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Meet the Maker – Jack Holman, Stone & Crow Cheese

Meet the Maker – Jack Holman, Stone & Crow Cheese

Cheesemaker Jack Holman is the master of Stone & Crow making cheese at the micro-dairy called Crow’s Nest, located at Rob Dolans Wines on Wurundjeri country, Yarra Valley, Victoria. Here Jack dabbles in new styles and unleashes his cheesemaker creativity on a small scale.

Each season, Jack gets together with some special mates and they head out into the bush for a night walk. On one night walk, Jack pulled out a new cheese he had been working on and his mates loved it. The cheese was named Night Walker, and it now makes an appearance on every night walk.

We caught up with Jack for a quick chat in the second of our Meet the Maker series of interviews.

 

What was the food culture in your family growing up?

I grew up on a farm and my family is Eastern European so it was quite the mix. We had access to our own meat, mainly lamb, mutton or beef; we also raised pigs, chooks and ducks. The Eastern European (maternal) side of our family food culture was about sausage making and using all parts of the animal.

We’d grow heaps of veggies at home so there were lots of dishes from different sides of the family including lots of salads, borscht, pierogi etc.

I've always been interested in food and as a kid we always had cows but we never made cheese. If I’d had an opportunity to make some good sausages, maybe I would have followed that.

 

How did you get started in cheese-making?

I was around 20/21 years of age and I was travelling with friends in India. We became friends with some French guys and ended up back in France on their farm. They happened to be cheesemakers so I went to the factory to give them a hand. At lunchtime they’d go into this maturing room to grab some cheese then go back to the house for some lunch.

That was the moment that changed everything, that was the first time that I ate cheese that was handmade. Artisan cheese that really tells the story of the land, from those animals. That's where it all began - in the south of France on a goats cheese farm.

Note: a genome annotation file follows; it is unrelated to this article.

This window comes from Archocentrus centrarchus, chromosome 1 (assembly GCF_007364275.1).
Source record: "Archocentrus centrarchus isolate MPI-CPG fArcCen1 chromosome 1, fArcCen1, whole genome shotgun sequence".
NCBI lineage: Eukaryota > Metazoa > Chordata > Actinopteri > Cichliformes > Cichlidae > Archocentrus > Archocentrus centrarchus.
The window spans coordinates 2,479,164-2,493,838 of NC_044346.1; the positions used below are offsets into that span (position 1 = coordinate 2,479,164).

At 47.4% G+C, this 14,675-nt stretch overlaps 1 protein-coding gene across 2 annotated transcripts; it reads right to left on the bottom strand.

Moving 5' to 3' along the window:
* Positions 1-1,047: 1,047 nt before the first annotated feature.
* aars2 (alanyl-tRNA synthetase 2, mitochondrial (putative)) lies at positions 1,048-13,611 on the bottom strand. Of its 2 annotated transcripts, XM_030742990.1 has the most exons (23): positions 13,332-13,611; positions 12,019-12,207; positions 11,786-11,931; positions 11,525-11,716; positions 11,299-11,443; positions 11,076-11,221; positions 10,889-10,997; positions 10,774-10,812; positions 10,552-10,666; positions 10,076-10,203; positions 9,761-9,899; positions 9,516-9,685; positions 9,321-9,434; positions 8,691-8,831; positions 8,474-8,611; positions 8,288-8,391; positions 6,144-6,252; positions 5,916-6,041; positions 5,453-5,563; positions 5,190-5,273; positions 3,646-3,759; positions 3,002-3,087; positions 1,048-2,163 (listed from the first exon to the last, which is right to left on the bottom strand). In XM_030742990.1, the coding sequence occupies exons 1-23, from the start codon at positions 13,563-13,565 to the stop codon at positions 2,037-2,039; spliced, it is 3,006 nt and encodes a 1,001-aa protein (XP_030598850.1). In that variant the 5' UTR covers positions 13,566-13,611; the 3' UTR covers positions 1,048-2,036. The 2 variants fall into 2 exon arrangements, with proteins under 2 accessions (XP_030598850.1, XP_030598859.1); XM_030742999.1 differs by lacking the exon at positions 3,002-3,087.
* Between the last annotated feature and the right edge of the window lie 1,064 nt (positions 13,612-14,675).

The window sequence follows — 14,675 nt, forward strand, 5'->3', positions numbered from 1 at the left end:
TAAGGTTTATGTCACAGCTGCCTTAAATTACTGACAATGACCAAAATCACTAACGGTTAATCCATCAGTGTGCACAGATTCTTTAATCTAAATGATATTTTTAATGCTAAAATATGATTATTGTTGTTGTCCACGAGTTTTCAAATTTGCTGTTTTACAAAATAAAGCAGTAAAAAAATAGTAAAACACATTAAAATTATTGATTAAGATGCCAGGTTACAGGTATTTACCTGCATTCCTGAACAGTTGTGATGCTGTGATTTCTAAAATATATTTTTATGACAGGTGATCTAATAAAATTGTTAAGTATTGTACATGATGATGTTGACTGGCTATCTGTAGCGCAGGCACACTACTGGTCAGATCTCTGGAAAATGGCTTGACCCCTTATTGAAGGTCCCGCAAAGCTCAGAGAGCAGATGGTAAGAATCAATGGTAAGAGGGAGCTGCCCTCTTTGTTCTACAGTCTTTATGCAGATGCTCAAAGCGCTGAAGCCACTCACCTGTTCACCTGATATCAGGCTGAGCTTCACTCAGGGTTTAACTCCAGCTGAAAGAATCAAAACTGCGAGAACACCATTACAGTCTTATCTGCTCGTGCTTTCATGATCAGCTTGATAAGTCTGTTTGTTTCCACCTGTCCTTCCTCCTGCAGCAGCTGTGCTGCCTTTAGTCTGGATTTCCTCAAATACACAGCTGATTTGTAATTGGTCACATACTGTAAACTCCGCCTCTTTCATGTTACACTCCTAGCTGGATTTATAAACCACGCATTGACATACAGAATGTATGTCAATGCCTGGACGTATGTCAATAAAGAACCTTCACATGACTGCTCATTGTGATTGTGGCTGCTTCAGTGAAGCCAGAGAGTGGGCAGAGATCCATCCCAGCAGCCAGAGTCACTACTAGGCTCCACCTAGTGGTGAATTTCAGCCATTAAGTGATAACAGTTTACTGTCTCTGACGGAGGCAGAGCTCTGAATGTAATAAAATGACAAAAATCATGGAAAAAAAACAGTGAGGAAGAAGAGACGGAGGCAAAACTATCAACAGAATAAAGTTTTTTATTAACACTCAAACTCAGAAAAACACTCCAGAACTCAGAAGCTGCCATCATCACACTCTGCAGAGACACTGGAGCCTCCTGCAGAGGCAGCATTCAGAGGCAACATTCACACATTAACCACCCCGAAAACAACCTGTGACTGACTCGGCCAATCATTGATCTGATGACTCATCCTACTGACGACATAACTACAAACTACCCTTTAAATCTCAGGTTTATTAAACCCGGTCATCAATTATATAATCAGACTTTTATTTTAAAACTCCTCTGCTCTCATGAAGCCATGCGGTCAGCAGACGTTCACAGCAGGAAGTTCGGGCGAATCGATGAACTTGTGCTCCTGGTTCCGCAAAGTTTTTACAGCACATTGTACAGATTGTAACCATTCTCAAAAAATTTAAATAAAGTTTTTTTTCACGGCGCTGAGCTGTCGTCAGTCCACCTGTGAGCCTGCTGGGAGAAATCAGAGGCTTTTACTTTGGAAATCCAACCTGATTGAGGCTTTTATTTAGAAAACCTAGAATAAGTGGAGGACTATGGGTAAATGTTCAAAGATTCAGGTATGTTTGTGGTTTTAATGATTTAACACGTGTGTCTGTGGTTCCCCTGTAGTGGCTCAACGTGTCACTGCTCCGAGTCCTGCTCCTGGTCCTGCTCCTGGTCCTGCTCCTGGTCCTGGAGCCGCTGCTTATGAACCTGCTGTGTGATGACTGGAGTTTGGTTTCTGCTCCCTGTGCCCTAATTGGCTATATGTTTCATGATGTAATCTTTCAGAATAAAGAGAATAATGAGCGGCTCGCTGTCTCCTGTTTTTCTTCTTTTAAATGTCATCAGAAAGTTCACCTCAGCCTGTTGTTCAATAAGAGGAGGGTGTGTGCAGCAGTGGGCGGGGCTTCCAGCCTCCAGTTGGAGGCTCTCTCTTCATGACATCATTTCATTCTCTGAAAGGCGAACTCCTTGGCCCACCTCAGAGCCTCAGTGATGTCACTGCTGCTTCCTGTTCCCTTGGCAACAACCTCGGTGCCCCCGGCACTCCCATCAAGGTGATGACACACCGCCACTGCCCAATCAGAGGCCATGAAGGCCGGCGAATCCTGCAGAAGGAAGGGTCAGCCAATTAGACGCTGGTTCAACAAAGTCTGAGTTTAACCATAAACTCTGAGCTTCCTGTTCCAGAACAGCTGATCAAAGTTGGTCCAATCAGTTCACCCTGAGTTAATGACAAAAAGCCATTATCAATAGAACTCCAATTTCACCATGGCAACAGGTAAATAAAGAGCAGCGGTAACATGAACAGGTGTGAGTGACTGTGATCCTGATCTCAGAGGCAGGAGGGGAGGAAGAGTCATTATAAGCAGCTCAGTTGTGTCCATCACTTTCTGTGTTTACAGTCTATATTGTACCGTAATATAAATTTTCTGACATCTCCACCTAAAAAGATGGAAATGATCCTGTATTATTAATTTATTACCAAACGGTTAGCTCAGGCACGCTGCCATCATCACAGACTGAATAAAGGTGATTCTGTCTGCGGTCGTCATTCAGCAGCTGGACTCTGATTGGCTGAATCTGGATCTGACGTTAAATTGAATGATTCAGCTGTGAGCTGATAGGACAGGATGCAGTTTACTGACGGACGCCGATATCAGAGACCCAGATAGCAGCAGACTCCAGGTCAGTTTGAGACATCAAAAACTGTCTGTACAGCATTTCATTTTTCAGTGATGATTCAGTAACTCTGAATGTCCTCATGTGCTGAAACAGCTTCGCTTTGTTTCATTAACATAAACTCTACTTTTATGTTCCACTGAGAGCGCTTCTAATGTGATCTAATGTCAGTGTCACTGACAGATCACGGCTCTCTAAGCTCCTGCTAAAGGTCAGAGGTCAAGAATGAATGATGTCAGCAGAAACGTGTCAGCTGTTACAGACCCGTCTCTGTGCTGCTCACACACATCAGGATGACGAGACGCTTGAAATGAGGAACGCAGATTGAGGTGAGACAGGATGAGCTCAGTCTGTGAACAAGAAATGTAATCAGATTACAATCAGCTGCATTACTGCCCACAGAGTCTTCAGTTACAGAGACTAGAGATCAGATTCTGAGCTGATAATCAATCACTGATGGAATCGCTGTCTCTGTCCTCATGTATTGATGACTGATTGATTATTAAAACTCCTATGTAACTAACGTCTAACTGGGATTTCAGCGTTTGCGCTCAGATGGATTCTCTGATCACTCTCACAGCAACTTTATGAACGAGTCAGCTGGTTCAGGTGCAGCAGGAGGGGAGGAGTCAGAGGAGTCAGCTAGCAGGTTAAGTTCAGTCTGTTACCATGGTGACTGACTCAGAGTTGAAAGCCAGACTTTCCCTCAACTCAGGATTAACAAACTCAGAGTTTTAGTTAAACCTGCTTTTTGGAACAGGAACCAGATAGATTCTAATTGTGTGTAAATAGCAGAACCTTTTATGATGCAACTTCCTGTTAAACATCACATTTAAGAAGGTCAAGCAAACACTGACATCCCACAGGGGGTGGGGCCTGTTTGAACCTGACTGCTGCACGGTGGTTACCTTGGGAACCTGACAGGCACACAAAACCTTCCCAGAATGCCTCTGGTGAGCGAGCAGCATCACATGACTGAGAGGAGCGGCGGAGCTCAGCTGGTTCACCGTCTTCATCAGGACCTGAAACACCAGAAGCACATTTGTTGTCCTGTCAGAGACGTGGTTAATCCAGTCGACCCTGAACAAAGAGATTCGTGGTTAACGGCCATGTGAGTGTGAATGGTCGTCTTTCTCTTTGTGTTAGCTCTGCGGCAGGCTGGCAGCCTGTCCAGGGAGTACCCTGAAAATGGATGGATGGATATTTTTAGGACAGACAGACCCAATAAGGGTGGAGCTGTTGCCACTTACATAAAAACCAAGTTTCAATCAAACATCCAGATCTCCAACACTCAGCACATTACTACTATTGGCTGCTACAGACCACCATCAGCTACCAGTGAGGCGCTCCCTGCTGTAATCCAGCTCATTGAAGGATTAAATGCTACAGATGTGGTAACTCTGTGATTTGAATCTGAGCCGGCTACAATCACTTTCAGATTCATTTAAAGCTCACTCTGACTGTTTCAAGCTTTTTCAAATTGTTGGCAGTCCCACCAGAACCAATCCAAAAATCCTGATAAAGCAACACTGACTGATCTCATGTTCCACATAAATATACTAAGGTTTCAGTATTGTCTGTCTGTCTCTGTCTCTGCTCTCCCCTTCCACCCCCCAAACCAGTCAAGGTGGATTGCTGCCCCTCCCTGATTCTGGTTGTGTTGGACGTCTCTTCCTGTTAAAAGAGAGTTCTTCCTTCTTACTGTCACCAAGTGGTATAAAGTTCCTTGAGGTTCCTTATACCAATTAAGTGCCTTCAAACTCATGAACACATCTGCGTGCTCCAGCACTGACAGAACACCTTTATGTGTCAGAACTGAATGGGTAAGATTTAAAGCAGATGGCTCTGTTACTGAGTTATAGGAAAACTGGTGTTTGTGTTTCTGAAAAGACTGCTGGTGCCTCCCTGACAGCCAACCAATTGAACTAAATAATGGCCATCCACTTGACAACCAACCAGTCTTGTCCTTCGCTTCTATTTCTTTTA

I kept travelling for a bit then came back to Australia and finished studying environmental management which led me to Canada where I had some work in agroforestry on a cool little island called Salt Spring Island (British Columbia, Canada). When that job finished, there was a job at a small 12 Jersey cow organic cheese farm. So, I went and chatted with them and they saw how passionate I was about cheese and my job. So, there I was working in Canada learning how to make cheese.

 

At some point you have to return to Australia?

My little sister decided to have a baby and I thought that was cool. She rang back a week later to say she's having twins and I thought that's too big to miss out on. So, I came to the Yarra Valley and I haven't left.

 

How long did you work with Yarra Valley Dairy?

I was with Yarra Valley Dairy for about 20 years and started Stone & Crow as a side hustle which grew into being full-time. Stone & Crow is probably about 6 years old and I've been doing it full-time for 18 months.

 

Can you think of a mistake that has taught you something?

The older I become, the more I realise there is still so much to learn. There are so many variables with cheese making and you can control a lot of them but sometimes something comes out of the blue and you've got to think on your feet and adapt during the cheese making session.

 

If you weren’t making charcuterie, what would you be doing?

Being a hermit (slight laugh)

 

When you get a chance to cook a meal for family or friends, what do you like to make?

I love making pierogi. You can use any hard cheese (like Shaw River Special Reserve) and make a cheesy mashed potato. Fry up some onions in butter while you boil the pierogi and then finish them in the fried onions and butter.

Last Christmas - when we were able to see family - I made about 200 pierogi and froze them in anticipation of Christmas. That way, when there’s drinking on Christmas day, you don’t have to worry about making pierogi.

 

Tell us something interesting to do with a Stone & Crow Night Walker cheese that someone may not have thought about.

I will often have it on potatoes in the oven cause it melts really well. I’ll even fry some onion & celery, mix that in with parboiled potatoes then cut the Night Walker in half and place the halves on top. You then put it back in the oven until the cheese melts in the oven all over the potatoes. It’s like tartiflette.

 

Describe your ultimate cheese toastie

I like it pretty simple. One I make for my kids starts with some simple sourdough and Joe Crow (cows milk semi-hard) cheese ‘cause that melts really well. After toasting, I'll open it up and put in some pickles or sauerkraut so it stays nice and crunchy with the melted cheese.

 

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